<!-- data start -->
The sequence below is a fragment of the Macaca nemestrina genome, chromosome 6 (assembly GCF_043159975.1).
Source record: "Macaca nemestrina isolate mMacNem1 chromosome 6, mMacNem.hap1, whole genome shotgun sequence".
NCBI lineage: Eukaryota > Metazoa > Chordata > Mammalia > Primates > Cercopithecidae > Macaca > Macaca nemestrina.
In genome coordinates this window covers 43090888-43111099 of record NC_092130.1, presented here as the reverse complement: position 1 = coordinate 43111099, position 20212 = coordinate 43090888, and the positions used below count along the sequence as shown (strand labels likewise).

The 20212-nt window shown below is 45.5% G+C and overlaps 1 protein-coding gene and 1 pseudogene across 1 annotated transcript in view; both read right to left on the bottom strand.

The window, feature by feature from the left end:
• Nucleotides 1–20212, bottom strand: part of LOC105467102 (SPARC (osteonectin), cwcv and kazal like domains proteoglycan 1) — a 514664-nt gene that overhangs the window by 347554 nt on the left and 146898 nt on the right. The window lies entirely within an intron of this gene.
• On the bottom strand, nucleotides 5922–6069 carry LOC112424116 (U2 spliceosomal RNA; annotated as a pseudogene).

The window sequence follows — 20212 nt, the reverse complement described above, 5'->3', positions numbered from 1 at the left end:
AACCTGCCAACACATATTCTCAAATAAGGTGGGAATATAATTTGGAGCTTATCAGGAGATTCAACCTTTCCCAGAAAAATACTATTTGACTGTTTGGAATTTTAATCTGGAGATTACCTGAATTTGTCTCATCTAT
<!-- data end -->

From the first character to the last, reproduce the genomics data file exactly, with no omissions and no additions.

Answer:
The sequence below is a fragment of the Macaca nemestrina genome, chromosome 6 (assembly GCF_043159975.1).
Source record: "Macaca nemestrina isolate mMacNem1 chromosome 6, mMacNem.hap1, whole genome shotgun sequence".
NCBI lineage: Eukaryota > Metazoa > Chordata > Mammalia > Primates > Cercopithecidae > Macaca > Macaca nemestrina.
In genome coordinates this window covers 43090888-43111099 of record NC_092130.1, presented here as the reverse complement: position 1 = coordinate 43111099, position 20212 = coordinate 43090888, and the positions used below count along the sequence as shown (strand labels likewise).

The 20212-nt window shown below is 45.5% G+C and overlaps 1 protein-coding gene and 1 pseudogene across 1 annotated transcript in view; both read right to left on the bottom strand.

The window, feature by feature from the left end:
• Nucleotides 1–20212, bottom strand: part of LOC105467102 (SPARC (osteonectin), cwcv and kazal like domains proteoglycan 1) — a 514664-nt gene that overhangs the window by 347554 nt on the left and 146898 nt on the right. The window lies entirely within an intron of this gene.
• On the bottom strand, nucleotides 5922–6069 carry LOC112424116 (U2 spliceosomal RNA; annotated as a pseudogene).

The window sequence follows — 20212 nt, the reverse complement described above, 5'->3', positions numbered from 1 at the left end:
AACCTGCCAACACATATTCTCAAATAAGGTGGGAATATAATTTGGAGCTTATCAGGAGATTCAACCTTTCCCAGAAAAATACTATTTGACTGTTTGGAATTTTAATCTGGAGATTACCTGAATTTGTCTCATCTAT